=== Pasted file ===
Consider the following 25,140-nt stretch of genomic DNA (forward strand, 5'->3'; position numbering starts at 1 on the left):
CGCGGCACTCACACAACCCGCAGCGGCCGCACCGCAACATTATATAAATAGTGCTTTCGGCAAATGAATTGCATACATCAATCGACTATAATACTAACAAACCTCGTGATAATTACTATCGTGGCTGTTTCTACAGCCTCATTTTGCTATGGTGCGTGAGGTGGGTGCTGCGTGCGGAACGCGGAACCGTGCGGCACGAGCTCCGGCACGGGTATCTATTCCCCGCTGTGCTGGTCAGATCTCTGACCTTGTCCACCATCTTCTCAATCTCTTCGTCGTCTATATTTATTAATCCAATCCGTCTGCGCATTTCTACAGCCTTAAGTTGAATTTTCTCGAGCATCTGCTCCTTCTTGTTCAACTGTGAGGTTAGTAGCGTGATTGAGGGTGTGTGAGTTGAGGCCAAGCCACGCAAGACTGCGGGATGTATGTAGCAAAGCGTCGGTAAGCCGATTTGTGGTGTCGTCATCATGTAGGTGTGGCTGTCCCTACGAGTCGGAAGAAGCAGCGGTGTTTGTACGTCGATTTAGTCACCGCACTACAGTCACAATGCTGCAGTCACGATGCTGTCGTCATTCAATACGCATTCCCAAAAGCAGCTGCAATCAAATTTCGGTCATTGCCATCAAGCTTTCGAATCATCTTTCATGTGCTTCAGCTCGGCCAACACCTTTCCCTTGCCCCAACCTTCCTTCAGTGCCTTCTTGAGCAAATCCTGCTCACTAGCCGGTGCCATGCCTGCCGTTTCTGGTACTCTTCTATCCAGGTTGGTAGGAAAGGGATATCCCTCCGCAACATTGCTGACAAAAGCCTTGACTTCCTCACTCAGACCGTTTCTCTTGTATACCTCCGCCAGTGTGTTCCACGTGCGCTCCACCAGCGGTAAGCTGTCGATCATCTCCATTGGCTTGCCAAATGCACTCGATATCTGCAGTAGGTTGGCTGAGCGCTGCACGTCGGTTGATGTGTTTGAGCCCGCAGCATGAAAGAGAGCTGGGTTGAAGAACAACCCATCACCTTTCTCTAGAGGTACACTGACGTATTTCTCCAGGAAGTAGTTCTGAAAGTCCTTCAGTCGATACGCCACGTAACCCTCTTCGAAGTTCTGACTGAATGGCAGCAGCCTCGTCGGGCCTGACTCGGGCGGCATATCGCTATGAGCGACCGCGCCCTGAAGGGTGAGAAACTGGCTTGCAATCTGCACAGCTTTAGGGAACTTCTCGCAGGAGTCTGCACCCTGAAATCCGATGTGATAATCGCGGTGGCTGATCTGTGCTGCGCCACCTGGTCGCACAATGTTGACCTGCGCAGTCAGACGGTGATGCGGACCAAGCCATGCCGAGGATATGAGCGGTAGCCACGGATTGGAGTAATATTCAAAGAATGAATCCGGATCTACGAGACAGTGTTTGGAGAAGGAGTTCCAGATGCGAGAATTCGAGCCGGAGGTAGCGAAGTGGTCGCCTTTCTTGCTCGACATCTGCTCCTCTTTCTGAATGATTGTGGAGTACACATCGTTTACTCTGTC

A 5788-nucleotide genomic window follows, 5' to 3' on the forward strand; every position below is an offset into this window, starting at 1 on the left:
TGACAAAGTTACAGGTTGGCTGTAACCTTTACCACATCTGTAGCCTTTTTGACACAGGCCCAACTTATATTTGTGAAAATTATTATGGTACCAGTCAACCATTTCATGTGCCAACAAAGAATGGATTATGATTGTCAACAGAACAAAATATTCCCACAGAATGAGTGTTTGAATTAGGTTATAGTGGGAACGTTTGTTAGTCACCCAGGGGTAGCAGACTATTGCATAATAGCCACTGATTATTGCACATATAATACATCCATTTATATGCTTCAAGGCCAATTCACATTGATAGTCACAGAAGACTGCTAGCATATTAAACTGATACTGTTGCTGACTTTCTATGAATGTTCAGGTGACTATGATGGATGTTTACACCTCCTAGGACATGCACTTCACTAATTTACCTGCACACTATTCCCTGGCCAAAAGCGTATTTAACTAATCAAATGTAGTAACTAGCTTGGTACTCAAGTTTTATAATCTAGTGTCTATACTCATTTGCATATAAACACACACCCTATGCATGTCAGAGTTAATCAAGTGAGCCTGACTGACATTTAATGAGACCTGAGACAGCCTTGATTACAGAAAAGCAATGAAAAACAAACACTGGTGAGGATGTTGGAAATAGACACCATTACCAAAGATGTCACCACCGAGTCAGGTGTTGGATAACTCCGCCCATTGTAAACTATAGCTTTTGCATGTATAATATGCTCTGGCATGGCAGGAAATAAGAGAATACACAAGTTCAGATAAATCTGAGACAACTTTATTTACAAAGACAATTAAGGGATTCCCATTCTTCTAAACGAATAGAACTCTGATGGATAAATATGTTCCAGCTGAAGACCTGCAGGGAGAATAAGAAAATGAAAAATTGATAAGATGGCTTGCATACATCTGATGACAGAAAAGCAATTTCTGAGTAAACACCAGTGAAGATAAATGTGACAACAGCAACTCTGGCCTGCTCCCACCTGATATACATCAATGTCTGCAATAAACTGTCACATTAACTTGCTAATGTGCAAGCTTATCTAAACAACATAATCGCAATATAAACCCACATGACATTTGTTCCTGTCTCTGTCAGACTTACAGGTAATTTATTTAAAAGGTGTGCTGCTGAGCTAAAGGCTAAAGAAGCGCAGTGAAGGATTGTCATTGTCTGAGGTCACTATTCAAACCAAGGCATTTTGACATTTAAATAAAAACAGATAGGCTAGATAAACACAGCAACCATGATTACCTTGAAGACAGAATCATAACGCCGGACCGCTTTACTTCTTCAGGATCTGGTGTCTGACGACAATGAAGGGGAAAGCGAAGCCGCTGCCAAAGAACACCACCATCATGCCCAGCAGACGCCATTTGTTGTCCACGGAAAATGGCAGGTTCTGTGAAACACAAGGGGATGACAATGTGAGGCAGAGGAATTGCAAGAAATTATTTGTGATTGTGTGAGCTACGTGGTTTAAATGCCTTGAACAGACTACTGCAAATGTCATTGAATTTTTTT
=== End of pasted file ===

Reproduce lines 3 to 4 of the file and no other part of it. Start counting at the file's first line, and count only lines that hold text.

A 5788-nucleotide genomic window follows, 5' to 3' on the forward strand; every position below is an offset into this window, starting at 1 on the left:
TGACAAAGTTACAGGTTGGCTGTAACCTTTACCACATCTGTAGCCTTTTTGACACAGGCCCAACTTATATTTGTGAAAATTATTATGGTACCAGTCAACCATTTCATGTGCCAACAAAGAATGGATTATGATTGTCAACAGAACAAAATATTCCCACAGAATGAGTGTTTGAATTAGGTTATAGTGGGAACGTTTGTTAGTCACCCAGGGGTAGCAGACTATTGCATAATAGCCACTGATTATTGCACATATAATACATCCATTTATATGCTTCAAGGCCAATTCACATTGATAGTCACAGAAGACTGCTAGCATATTAAACTGATACTGTTGCTGACTTTCTATGAATGTTCAGGTGACTATGATGGATGTTTACACCTCCTAGGACATGCACTTCACTAATTTACCTGCACACTATTCCCTGGCCAAAAGCGTATTTAACTAATCAAATGTAGTAACTAGCTTGGTACTCAAGTTTTATAATCTAGTGTCTATACTCATTTGCATATAAACACACACCCTATGCATGTCAGAGTTAATCAAGTGAGCCTGACTGACATTTAATGAGACCTGAGACAGCCTTGATTACAGAAAAGCAATGAAAAACAAACACTGGTGAGGATGTTGGAAATAGACACCATTACCAAAGATGTCACCACCGAGTCAGGTGTTGGATAACTCCGCCCATTGTAAACTATAGCTTTTGCATGTATAATATGCTCTGGCATGGCAGGAAATAAGAGAATACACAAGTTCAGATAAATCTGAGACAACTTTATTTACAAAGACAATTAAGGGATTCCCATTCTTCTAAACGAATAGAACTCTGATGGATAAATATGTTCCAGCTGAAGACCTGCAGGGAGAATAAGAAAATGAAAAATTGATAAGATGGCTTGCATACATCTGATGACAGAAAAGCAATTTCTGAGTAAACACCAGTGAAGATAAATGTGACAACAGCAACTCTGGCCTGCTCCCACCTGATATACATCAATGTCTGCAATAAACTGTCACATTAACTTGCTAATGTGCAAGCTTATCTAAACAACATAATCGCAATATAAACCCACATGACATTTGTTCCTGTCTCTGTCAGACTTACAGGTAATTTATTTAAAAGGTGTGCTGCTGAGCTAAAGGCTAAAGAAGCGCAGTGAAGGATTGTCATTGTCTGAGGTCACTATTCAAACCAAGGCATTTTGACATTTAAATAAAAACAGATAGGCTAGATAAACACAGCAACCATGATTACCTTGAAGACAGAATCATAACGCCGGACCGCTTTACTTCTTCAGGATCTGGTGTCTGACGACAATGAAGGGGAAAGCGAAGCCGCTGCCAAAGAACACCACCATCATGCCCAGCAGACGCCATTTGTTGTCCACGGAAAATGGCAGGTTCTGTGAAACACAAGGGGATGACAATGTGAGGCAGAGGAATTGCAAGAAATTATTTGTGATTGTGTGAGCTACGTGGTTTAAATGCCTTGAACAGACTACTGCAAATGTCATTGAATTTTTTT